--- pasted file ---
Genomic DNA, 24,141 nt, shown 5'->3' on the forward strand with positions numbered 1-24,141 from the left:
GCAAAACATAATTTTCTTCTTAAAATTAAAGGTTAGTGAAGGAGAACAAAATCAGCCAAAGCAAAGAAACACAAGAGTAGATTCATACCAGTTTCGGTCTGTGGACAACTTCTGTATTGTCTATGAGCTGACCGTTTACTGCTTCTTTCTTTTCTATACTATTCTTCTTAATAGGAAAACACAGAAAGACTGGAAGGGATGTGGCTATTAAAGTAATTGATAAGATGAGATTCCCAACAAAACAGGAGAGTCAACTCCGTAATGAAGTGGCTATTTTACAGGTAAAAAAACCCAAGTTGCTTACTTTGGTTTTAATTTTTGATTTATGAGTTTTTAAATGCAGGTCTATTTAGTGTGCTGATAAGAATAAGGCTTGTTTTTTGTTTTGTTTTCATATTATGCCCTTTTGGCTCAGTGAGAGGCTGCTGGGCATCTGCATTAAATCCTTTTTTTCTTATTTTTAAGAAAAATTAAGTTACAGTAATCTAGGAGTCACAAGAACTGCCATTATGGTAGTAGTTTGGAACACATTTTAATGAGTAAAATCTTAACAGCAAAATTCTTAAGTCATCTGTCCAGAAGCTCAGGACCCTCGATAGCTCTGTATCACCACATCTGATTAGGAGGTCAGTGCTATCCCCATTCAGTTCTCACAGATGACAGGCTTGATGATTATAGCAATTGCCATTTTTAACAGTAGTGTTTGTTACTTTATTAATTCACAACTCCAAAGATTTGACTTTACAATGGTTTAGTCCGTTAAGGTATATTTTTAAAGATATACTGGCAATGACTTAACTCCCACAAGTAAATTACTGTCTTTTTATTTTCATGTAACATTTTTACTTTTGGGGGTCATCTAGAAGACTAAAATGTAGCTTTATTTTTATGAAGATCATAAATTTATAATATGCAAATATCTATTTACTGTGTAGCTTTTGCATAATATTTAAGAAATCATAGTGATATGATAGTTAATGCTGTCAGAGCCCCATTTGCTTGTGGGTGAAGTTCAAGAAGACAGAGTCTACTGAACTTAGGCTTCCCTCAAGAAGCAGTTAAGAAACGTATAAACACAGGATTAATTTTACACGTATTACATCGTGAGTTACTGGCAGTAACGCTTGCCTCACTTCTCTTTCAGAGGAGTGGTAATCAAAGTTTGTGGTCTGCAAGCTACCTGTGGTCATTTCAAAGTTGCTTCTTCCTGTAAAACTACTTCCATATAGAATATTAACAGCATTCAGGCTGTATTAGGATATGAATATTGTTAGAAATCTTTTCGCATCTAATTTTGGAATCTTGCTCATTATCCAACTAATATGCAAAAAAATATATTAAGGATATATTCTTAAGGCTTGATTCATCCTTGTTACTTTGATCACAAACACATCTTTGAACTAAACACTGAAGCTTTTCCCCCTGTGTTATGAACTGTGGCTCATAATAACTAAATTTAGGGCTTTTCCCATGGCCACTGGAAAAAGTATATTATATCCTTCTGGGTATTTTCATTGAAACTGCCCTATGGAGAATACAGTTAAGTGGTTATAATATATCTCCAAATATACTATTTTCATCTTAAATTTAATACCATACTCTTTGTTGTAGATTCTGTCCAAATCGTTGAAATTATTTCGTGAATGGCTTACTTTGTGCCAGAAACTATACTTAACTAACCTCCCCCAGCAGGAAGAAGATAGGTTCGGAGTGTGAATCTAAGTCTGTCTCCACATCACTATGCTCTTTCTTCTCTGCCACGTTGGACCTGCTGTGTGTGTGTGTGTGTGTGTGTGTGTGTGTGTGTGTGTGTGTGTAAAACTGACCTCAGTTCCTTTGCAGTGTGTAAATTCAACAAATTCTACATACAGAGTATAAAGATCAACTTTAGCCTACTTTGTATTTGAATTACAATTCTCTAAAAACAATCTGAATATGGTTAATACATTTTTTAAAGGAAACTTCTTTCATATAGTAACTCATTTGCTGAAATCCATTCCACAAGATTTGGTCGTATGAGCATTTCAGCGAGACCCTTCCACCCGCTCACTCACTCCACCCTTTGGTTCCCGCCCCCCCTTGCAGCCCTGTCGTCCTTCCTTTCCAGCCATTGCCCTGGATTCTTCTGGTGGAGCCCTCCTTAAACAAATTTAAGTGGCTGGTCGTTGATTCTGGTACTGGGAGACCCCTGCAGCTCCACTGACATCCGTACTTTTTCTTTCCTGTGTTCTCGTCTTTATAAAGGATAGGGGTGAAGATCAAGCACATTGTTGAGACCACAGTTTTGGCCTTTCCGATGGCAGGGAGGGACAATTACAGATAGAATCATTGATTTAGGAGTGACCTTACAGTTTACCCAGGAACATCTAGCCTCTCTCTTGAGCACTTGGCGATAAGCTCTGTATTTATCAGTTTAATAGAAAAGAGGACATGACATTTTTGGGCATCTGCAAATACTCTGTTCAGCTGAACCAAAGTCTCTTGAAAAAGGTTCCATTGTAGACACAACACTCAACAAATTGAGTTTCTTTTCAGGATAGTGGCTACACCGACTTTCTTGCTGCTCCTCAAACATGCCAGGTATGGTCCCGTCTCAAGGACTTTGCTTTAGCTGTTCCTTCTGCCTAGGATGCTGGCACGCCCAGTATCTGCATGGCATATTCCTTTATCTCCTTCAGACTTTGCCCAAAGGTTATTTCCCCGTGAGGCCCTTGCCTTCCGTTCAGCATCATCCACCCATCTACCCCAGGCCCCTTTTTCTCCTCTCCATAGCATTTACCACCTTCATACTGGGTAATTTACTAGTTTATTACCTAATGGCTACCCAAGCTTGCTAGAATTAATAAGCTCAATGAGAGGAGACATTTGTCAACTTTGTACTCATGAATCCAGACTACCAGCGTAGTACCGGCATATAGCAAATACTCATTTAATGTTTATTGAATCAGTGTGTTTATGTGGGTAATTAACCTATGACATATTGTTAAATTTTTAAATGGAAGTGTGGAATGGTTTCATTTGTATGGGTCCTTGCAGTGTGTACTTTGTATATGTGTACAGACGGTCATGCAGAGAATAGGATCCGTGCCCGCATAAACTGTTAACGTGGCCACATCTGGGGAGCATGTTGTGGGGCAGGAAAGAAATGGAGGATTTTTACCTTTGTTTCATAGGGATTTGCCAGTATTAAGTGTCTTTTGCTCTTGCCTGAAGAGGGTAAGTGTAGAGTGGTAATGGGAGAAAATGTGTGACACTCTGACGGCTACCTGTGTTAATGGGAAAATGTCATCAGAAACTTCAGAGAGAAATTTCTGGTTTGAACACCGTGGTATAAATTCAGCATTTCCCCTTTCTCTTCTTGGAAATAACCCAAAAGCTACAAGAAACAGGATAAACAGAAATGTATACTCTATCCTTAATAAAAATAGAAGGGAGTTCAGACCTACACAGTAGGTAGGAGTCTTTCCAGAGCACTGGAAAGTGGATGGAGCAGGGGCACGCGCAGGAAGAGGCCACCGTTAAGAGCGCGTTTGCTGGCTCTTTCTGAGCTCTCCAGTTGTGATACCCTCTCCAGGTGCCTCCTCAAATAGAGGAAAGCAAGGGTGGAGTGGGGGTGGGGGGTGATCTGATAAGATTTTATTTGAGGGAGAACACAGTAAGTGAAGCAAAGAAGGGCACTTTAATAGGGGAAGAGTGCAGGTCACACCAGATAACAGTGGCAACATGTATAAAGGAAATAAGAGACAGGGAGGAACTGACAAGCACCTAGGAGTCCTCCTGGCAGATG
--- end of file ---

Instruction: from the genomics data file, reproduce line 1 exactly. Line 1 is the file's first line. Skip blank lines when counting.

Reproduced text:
Genomic DNA, 24,141 nt, shown 5'->3' on the forward strand with positions numbered 1-24,141 from the left: